Dr Ntwasa gained his BSc Hons in Microbiology from the University of Cape Town. He gained his PhD at Cambridge University, where he studied the early development of the Drosophila fruit fly and Lipid Modification of proteins.
Dr Ntwasa joined the Department of Anatomy and Cell Biology at the University of Cape Town in 1996 before relocating to the University of the Witwatersrand in 1999. He is currently a Senior Lecturer in the School of Molecular and Cell Biology at the University of Witwatersrand.
Dr Ntwasa is interested in the molecular basis of development and signal transduction. He is investigating the role played by a novel family of proteins characterised by a highly conserved N-terminal domain whose function is not yet defined. This domain now called Domain With No Name (DWNN) This protein, was identified during a screen for genes involved in apoptosis. We investigate the biological function of this gene using the fruitfly (Drosophila melanogaster) as a model organism. This project is conducted by MSc and PhD students and funded by CANSA and the National Research Foundation.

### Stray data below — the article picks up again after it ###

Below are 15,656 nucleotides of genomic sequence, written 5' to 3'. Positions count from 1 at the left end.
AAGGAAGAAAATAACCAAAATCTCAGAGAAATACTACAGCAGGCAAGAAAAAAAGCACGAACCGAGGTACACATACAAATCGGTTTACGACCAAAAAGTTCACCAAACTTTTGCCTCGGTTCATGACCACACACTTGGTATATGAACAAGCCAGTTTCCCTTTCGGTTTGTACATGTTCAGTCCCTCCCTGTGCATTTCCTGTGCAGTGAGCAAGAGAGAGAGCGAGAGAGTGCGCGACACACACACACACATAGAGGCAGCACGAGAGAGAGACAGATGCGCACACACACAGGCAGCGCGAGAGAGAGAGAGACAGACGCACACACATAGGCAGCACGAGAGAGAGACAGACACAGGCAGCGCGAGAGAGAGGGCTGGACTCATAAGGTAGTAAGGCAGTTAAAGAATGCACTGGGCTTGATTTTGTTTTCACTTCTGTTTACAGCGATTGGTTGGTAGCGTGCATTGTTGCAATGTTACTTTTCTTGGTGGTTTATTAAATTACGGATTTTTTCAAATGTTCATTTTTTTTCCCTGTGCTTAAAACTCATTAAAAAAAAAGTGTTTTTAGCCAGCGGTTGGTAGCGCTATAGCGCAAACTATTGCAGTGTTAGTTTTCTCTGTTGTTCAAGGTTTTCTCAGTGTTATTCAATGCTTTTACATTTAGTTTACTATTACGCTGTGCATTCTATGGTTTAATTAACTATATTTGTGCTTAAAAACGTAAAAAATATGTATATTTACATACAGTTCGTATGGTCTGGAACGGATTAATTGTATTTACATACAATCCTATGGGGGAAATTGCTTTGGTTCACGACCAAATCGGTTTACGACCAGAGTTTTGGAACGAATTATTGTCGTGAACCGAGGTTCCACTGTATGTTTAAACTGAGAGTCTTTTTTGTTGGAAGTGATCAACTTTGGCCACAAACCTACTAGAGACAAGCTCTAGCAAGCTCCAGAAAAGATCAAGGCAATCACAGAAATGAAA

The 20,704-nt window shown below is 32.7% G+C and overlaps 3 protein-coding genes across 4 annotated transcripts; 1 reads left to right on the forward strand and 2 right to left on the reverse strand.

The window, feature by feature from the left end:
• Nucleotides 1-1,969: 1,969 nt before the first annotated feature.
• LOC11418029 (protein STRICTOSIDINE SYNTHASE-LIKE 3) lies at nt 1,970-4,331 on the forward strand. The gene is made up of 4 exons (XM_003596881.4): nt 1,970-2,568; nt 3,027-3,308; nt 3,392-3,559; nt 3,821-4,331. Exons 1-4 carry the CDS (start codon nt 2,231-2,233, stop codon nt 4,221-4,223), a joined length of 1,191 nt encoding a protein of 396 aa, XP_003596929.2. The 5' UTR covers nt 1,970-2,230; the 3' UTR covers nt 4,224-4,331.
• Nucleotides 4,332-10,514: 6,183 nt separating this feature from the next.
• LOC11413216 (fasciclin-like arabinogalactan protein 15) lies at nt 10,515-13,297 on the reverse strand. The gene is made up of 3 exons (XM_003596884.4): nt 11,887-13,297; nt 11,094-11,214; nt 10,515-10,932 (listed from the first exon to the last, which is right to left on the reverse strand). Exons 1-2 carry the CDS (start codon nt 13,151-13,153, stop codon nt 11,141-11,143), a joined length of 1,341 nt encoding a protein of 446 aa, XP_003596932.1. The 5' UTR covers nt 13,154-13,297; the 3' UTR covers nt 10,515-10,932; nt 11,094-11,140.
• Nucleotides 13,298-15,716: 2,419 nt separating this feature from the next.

Dr Ntwasa is also interested in innate immunity and bioprospecting. The Toll signaling pathway is responsible for the establishment of Drosophila dorso-ventral polarity in early (embryonic) development and for immune defence in later life. Activation of this pathway in the larvae and adults results in the production of antimicrobial peptides such as drosomycin that kill the invading microbe specifically. Dr Ntwasa’s team studies the signaling pathways controlling the immune response. His team also searches for new antimicrobial peptides.